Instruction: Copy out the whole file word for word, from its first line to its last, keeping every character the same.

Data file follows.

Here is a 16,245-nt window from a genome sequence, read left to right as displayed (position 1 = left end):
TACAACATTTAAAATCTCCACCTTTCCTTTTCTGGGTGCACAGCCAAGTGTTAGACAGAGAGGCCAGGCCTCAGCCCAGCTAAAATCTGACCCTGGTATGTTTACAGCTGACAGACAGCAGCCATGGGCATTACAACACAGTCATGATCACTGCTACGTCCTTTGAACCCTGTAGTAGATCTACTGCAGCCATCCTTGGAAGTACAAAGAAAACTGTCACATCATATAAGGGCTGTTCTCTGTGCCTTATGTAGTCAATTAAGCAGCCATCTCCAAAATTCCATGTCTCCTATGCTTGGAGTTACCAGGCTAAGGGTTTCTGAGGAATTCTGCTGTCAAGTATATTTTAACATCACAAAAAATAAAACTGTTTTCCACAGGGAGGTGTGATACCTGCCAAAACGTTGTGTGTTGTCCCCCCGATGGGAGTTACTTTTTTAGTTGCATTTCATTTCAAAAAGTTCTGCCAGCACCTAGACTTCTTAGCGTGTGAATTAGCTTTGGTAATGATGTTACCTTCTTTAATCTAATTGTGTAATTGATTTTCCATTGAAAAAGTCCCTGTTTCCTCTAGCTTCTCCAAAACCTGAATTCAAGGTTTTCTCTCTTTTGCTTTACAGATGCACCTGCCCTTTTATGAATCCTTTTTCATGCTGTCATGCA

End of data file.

Here is a 16,245-nt window from a genome sequence, read left to right as displayed (position 1 = left end):
TACAACATTTAAAATCTCCACCTTTCCTTTTCTGGGTGCACAGCCAAGTGTTAGACAGAGAGGCCAGGCCTCAGCCCAGCTAAAATCTGACCCTGGTATGTTTACAGCTGACAGACAGCAGCCATGGGCATTACAACACAGTCATGATCACTGCTACGTCCTTTGAACCCTGTAGTAGATCTACTGCAGCCATCCTTGGAAGTACAAAGAAAACTGTCACATCATATAAGGGCTGTTCTCTGTGCCTTATGTAGTCAATTAAGCAGCCATCTCCAAAATTCCATGTCTCCTATGCTTGGAGTTACCAGGCTAAGGGTTTCTGAGGAATTCTGCTGTCAAGTATATTTTAACATCACAAAAAATAAAACTGTTTTCCACAGGGAGGTGTGATACCTGCCAAAACGTTGTGTGTTGTCCCCCCGATGGGAGTTACTTTTTTAGTTGCATTTCATTTCAAAAAGTTCTGCCAGCACCTAGACTTCTTAGCGTGTGAATTAGCTTTGGTAATGATGTTACCTTCTTTAATCTAATTGTGTAATTGATTTTCCATTGAAAAAGTCCCTGTTTCCTCTAGCTTCTCCAAAACCTGAATTCAAGGTTTTCTCTCTTTTGCTTTACAGATGCACCTGCCCTTTTATGAATCCTTTTTCATGCTGTCATGCA